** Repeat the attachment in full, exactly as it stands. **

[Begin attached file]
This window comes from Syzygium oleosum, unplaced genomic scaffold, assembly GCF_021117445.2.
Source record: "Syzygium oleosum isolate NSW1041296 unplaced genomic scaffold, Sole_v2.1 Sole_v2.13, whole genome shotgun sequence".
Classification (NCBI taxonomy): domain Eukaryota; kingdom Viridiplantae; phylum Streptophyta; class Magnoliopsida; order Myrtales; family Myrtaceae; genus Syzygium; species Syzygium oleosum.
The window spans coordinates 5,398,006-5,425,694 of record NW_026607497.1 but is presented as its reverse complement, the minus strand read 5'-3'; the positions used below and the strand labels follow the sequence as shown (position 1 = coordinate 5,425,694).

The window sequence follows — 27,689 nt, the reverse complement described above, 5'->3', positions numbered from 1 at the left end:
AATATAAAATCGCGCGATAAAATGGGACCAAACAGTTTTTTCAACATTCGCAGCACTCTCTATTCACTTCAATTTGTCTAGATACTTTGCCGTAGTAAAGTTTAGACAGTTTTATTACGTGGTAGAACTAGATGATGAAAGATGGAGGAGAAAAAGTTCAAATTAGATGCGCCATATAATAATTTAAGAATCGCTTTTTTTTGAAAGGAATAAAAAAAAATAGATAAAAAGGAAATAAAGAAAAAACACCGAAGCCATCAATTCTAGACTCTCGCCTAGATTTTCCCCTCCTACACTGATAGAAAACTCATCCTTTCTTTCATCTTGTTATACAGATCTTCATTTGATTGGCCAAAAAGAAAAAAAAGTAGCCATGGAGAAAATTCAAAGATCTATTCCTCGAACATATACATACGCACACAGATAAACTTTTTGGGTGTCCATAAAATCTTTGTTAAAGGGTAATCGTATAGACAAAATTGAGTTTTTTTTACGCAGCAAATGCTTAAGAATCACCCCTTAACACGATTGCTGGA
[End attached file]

This window comes from Syzygium oleosum, unplaced genomic scaffold, assembly GCF_021117445.2.
Source record: "Syzygium oleosum isolate NSW1041296 unplaced genomic scaffold, Sole_v2.1 Sole_v2.13, whole genome shotgun sequence".
Classification (NCBI taxonomy): domain Eukaryota; kingdom Viridiplantae; phylum Streptophyta; class Magnoliopsida; order Myrtales; family Myrtaceae; genus Syzygium; species Syzygium oleosum.
The window spans coordinates 5,398,006-5,425,694 of record NW_026607497.1 but is presented as its reverse complement, the minus strand read 5'-3'; the positions used below and the strand labels follow the sequence as shown (position 1 = coordinate 5,425,694).

The window sequence follows — 27,689 nt, the reverse complement described above, 5'->3', positions numbered from 1 at the left end:
AATATAAAATCGCGCGATAAAATGGGACCAAACAGTTTTTTCAACATTCGCAGCACTCTCTATTCACTTCAATTTGTCTAGATACTTTGCCGTAGTAAAGTTTAGACAGTTTTATTACGTGGTAGAACTAGATGATGAAAGATGGAGGAGAAAAAGTTCAAATTAGATGCGCCATATAATAATTTAAGAATCGCTTTTTTTTGAAAGGAATAAAAAAAAATAGATAAAAAGGAAATAAAGAAAAAACACCGAAGCCATCAATTCTAGACTCTCGCCTAGATTTTCCCCTCCTACACTGATAGAAAACTCATCCTTTCTTTCATCTTGTTATACAGATCTTCATTTGATTGGCCAAAAAGAAAAAAAAGTAGCCATGGAGAAAATTCAAAGATCTATTCCTCGAACATATACATACGCACACAGATAAACTTTTTGGGTGTCCATAAAATCTTTGTTAAAGGGTAATCGTATAGACAAAATTGAGTTTTTTTTACGCAGCAAATGCTTAAGAATCACCCCTTAACACGATTGCTGGA